They spin a little quicker than I'd like, and they're not the highest quality (plastic insides have failed on a few, but I was admittedly over-burdening them; was using them on rod drying racks). Regardless, the price is right.  Also, having the same motors makes the wiring a breeze.  Had them running in parallel, each on it's own switch.  They do spin in both directions, so sometimes I had to toggle the switch a couple times to get them to spin in the desired direction.  Just throwing out an option for your next build.

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Another version-as drawn, it would be 40 3/4 in. long by about a foot high.  Designed to turn lures that have the through wire already installed. Wires with almost closed loops link the lures together. The wire on the opposite end from the motor has a washer and a spring. The spring sits outside the box, between the washer and the outside wall, keeping tension on the whole assembly. Don't know if this will actually work-the spring tension has to be enough to work, but not keep the lures from turning. What might work better is adding a wooden bead right after the spring, then a skate bearing for the bead to turn on. 58e6d87d92b13_DRYERVER3.thumb.jpg.011f7f979aa449cec8e3e6d5d6b3b8cb.jpg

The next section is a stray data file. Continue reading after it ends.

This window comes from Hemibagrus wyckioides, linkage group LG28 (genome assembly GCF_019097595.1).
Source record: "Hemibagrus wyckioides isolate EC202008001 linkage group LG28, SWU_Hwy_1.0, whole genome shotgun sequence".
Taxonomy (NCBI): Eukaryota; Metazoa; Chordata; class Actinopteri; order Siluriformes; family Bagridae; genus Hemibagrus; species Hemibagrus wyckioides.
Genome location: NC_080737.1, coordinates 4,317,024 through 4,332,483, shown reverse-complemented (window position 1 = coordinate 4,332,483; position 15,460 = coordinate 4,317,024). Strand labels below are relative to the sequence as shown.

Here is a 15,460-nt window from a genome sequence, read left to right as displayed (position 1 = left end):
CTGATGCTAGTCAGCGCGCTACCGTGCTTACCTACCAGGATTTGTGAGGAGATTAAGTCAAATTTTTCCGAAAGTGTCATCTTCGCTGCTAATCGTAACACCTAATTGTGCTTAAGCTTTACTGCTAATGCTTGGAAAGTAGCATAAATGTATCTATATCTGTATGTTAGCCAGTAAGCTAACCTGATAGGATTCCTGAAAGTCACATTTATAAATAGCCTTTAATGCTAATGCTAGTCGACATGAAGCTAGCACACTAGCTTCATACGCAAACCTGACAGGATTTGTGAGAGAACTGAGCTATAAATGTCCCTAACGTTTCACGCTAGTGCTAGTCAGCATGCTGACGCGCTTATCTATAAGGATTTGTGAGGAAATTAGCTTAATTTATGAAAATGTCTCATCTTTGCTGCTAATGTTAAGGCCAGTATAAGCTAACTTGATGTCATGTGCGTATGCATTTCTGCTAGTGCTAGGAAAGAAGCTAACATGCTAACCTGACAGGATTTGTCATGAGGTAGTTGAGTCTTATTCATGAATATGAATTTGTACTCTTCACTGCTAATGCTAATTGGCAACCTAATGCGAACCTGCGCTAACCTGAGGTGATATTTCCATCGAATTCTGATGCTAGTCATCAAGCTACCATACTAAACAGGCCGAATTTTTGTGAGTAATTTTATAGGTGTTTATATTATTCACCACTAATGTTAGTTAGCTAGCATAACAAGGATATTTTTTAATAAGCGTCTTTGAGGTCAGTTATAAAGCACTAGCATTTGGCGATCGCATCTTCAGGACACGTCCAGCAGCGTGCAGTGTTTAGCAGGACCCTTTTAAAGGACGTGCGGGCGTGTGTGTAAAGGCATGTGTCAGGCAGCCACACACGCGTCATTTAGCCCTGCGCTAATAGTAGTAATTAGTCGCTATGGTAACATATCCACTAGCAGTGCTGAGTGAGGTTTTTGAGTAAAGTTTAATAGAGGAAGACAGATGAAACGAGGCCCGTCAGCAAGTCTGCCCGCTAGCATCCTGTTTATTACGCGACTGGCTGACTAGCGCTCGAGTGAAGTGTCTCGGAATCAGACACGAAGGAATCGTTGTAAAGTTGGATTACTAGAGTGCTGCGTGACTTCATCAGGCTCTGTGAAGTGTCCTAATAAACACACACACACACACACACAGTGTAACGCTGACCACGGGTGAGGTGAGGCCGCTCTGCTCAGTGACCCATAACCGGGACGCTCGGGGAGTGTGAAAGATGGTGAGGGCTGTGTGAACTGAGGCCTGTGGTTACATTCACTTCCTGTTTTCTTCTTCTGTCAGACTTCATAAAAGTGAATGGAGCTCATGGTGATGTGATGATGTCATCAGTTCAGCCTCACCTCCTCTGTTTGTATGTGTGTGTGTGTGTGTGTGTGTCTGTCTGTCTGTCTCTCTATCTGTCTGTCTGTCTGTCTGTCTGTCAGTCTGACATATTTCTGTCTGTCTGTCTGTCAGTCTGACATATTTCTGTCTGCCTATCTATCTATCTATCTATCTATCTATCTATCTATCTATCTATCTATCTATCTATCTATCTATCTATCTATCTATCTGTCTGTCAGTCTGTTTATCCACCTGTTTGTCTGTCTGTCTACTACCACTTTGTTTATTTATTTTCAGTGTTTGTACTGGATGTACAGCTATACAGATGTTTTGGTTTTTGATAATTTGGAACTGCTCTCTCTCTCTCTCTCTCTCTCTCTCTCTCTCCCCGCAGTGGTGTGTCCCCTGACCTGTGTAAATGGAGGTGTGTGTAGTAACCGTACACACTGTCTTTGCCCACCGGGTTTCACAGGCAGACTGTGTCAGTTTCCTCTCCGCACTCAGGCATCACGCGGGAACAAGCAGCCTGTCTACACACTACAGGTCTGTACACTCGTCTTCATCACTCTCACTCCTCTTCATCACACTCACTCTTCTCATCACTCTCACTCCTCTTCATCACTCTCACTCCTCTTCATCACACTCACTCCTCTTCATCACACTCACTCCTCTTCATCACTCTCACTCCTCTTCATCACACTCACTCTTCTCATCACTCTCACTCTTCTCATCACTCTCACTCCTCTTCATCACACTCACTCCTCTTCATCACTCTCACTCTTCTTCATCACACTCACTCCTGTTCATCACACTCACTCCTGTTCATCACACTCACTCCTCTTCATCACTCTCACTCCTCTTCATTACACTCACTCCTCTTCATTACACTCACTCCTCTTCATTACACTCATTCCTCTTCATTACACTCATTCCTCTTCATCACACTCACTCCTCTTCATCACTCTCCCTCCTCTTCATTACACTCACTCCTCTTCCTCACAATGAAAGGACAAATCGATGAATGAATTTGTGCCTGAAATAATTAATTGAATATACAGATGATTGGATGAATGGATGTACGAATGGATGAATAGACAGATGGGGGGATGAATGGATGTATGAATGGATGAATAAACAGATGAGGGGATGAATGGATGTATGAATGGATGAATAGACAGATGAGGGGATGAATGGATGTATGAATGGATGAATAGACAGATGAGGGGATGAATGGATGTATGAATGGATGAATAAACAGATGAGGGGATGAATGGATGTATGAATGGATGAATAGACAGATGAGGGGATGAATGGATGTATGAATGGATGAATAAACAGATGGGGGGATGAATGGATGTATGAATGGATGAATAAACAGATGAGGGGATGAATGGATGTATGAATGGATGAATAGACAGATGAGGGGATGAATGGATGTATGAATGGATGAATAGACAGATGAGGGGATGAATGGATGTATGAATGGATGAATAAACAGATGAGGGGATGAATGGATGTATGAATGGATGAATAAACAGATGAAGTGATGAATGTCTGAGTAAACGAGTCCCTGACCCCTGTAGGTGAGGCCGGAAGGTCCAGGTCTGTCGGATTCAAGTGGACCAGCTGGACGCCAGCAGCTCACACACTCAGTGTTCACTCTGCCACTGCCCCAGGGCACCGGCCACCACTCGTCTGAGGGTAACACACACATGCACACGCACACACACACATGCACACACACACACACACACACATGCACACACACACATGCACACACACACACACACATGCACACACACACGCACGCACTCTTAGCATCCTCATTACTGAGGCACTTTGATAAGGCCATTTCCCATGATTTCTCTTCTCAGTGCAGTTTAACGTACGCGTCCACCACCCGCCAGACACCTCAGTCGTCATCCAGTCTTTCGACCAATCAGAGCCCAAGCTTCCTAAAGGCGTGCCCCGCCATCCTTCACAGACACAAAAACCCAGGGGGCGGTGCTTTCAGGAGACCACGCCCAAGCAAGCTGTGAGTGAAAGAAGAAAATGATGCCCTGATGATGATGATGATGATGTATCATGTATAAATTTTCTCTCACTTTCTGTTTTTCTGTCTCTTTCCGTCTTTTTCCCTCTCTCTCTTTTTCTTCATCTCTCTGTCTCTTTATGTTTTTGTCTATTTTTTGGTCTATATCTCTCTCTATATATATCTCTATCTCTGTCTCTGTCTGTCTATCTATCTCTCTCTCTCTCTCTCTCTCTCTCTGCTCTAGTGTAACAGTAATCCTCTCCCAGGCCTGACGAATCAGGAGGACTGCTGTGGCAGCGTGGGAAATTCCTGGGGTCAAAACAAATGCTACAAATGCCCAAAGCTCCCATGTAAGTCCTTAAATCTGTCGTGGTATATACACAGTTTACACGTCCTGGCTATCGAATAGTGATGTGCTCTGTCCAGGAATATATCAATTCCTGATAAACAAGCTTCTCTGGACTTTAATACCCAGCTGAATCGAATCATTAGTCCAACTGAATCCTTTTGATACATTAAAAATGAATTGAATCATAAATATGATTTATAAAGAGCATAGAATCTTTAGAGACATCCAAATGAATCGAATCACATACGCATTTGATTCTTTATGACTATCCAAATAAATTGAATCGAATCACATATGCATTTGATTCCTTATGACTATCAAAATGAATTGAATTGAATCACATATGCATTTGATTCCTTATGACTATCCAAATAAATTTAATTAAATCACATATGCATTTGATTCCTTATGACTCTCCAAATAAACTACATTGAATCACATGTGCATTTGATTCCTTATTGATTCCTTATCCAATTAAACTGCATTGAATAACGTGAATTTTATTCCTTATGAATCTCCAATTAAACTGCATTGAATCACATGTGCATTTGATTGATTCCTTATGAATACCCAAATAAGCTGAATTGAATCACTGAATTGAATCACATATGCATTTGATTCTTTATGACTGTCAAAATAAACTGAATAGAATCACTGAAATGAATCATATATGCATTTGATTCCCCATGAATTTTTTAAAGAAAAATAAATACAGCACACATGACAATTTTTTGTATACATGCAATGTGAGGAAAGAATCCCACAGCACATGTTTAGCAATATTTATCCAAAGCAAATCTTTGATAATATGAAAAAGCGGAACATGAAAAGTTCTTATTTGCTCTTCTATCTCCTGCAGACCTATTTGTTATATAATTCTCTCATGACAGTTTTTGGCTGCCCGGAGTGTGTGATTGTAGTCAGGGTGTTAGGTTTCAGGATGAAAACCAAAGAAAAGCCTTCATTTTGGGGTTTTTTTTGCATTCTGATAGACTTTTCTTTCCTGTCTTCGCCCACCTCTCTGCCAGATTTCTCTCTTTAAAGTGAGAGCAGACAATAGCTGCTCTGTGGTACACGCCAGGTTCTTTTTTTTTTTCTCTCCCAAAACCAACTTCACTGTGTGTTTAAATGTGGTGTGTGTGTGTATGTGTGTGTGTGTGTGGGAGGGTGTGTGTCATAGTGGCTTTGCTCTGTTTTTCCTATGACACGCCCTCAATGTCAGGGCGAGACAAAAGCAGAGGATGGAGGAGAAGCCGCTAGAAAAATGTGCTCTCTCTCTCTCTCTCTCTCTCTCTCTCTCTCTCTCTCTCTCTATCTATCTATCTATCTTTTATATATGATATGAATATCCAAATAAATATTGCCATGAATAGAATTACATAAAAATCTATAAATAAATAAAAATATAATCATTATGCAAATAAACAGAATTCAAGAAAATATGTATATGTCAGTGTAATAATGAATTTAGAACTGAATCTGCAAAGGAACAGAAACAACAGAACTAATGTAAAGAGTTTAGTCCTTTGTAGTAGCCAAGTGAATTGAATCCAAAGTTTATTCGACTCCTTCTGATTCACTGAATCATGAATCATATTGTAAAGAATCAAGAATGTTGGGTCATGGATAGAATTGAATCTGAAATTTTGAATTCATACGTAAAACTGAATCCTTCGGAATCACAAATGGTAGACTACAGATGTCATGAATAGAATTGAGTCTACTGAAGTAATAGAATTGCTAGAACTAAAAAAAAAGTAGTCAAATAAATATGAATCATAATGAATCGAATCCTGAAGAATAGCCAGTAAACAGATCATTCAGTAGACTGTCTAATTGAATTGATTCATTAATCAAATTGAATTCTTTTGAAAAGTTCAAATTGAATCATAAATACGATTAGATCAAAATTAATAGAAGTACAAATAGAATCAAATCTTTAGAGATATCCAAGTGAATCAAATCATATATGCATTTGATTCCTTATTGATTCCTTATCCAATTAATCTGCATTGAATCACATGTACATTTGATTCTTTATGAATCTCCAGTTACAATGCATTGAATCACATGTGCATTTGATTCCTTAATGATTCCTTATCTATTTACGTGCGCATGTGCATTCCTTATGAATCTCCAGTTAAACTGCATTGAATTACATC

DRYER VER 3 EXPLODED .jpg

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I dig the tool storage you added on the front of that setup, along with the smaller 'turning' piece (noodle).  Again, I hate the space I'm wasting with larger wheels.

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Holy cow! That's high capacity. My first rotisserie was the large wheel type. I don't like chasing the lures around, trying to clear coat them-it's why I opted for the rotisserie setup. 

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That's a nice one. I just received the exact same motors from ebay:

http://www.ebay.com/itm/222320073394?_trksid=p2057872.m2749.l2649&ssPageName=STRK%3AMEBIDX%3AIT

They're listed as ROBUST motors and it's true. Much better than the motors I've pulled out of microwaves.

The rating is for 220V -I thought they would turn too slow on 110V , but they work fine. 

The best part is they are SUPER CHEAP to buy!

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I made this years ago with a BBQ rotisserie kit and plywood discs.  I suspended my 8" to 12" jointed swimbaits between the two discs, and coated them once they were "on the rack".  The motor was 1 rpm, which was perfect for my E tex coatings.

 

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Stretcher's post finally got me going on a new rotisserie. Just started working on a High Capacity machine for ten lures. Been wanting to get one built that spins lures that are already set up with a through wire, so I can do a full epoxy seal. 

DLD 01.jpg

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i am thinking a old component stereo cabinet would work great, with the glass door that is held by a magnet,,  just pull the shelves out of it.